In March of 2000, in a collaboration with the Montpelier Chamber Orchestra under the baton of Catherine Orr, Sounding Joy! performed new works by Walker, Dennis Kitsz and David Gunn.
That was followed the next year by the chorus’ participation in a Randolph Composers Concert at Chandler Music Hall, with music by Walker, Eddy and Nielsen. The program, which included a symphony by Sounding Joy! member Eddy, was recorded on compact disc.
Sounding Joy!’s final performance came just last December, as it was joined by the Randolph Singers, a children’s chorus, and a local orchestra.
Featured on the program was “The Wreck of the Hesperus,” a composition that Drysdale herself had written, based on a poem by New England poet Henry Wadsworth Longfellow, once more using music to illuminate history, bringing a gripping 170-year-old tale to new life in 21st-
century Vermont.
Children’s Chorus, Too
Nothing pleased Sounding Joy! more than to be able to create what became known as the Sounding Joy Children’s Chorus.
It began when, in 1987, Drysdale invited the local high school group, “The Upbeats,” to join Sounding Joy! in bringing one of its madrigal dinners to life. “They were a delight!” she recalled.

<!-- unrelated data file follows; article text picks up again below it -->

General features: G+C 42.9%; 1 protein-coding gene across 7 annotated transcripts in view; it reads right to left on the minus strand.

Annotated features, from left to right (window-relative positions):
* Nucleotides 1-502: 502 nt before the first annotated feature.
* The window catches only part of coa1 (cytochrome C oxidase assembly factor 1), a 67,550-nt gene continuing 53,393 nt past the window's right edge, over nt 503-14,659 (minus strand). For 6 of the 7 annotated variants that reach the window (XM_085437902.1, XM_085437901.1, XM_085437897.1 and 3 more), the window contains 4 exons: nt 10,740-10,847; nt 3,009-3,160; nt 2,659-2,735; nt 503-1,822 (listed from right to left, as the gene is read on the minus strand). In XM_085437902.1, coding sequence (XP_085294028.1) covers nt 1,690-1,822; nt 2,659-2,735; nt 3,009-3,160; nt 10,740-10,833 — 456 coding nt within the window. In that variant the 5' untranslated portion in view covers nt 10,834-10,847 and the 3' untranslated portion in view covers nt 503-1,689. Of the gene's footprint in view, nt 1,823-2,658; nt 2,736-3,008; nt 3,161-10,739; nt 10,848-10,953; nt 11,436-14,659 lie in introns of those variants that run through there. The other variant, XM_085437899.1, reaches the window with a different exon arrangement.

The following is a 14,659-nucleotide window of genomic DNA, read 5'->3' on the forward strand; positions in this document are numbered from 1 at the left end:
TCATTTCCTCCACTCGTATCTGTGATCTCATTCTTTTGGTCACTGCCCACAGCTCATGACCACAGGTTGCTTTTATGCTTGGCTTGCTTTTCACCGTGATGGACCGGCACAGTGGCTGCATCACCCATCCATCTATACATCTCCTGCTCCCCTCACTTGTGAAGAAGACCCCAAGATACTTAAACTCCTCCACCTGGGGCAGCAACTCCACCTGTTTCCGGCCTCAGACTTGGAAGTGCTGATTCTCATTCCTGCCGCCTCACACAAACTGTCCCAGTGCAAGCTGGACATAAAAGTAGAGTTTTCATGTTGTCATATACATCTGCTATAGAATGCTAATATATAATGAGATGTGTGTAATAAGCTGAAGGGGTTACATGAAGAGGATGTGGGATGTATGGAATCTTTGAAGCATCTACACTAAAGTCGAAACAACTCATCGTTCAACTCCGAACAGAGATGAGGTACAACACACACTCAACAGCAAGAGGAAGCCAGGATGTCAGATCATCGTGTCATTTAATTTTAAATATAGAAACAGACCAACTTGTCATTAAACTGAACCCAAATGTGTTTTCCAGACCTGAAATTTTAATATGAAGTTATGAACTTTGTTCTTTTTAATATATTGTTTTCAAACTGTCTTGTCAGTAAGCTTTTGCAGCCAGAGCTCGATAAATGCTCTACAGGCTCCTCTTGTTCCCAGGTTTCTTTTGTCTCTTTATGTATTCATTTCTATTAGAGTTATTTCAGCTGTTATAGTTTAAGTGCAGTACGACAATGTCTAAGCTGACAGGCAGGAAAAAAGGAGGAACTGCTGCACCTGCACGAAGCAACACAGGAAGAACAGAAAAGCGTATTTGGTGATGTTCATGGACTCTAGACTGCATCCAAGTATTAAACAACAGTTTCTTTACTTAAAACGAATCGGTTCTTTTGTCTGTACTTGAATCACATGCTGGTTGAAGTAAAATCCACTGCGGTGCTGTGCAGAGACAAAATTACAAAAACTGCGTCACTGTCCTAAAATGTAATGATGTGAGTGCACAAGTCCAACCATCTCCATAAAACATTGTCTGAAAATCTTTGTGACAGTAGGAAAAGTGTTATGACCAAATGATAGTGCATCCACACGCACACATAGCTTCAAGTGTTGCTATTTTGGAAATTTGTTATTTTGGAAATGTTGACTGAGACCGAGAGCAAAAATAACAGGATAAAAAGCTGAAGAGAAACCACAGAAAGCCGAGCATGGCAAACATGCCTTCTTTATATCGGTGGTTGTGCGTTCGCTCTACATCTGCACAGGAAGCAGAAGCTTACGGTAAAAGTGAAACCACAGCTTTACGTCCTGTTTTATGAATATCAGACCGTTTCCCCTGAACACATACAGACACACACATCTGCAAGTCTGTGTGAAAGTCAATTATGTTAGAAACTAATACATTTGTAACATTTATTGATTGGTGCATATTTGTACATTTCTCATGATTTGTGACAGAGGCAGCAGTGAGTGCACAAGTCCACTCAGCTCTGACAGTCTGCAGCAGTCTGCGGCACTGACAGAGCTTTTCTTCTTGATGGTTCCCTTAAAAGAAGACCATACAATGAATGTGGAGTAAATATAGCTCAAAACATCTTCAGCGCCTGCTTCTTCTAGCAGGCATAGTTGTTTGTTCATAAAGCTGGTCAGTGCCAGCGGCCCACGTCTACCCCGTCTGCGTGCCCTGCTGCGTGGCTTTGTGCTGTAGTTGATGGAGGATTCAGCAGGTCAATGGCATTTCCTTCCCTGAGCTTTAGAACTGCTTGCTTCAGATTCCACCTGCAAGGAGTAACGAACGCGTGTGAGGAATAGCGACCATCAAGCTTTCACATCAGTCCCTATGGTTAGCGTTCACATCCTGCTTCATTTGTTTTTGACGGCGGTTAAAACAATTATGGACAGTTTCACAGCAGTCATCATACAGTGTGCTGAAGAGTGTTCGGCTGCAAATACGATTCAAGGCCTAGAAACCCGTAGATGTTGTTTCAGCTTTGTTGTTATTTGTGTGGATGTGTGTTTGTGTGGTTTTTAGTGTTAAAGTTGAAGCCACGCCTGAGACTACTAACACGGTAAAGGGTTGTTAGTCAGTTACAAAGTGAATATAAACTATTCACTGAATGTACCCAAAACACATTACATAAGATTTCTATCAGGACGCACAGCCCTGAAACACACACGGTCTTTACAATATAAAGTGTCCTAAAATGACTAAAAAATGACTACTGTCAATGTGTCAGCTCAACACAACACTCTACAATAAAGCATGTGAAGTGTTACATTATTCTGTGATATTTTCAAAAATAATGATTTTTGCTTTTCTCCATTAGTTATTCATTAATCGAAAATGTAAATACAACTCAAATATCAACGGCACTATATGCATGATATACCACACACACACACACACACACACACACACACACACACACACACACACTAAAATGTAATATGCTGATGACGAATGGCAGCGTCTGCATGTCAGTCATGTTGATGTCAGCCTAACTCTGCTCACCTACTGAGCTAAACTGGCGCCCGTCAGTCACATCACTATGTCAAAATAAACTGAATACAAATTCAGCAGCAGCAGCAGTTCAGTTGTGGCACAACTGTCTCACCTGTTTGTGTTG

In 1991, elementary children sang the chorale melody in Bach’s Cantata No. 4, “Christ Lag in Todesbanden.” In 2005, they joined Sounding Joy! and the Vermont Philharmonic in singing the Faure Requiem.
Through the years, the children’s chorus also participated in themed shows, such as a costumed presentation of sentimental favorites from the 1800s, a Christmas piece with a Mexican theme featuring steel drums, and a show of Latin American folk songs in Spanish. They also performance John Rutter’s glorious “Mass of the Children” with the Montpelier Chamber Orchestra.
Marjorie Drysdale hopes to continue with the youth chorus for several more years.
“None of us will be around forever. So I want our youth to be given as many opportunities as possible to develop a love for music,” she explained.
Editor’s note: This story originally appeared in the Herald of Randolph.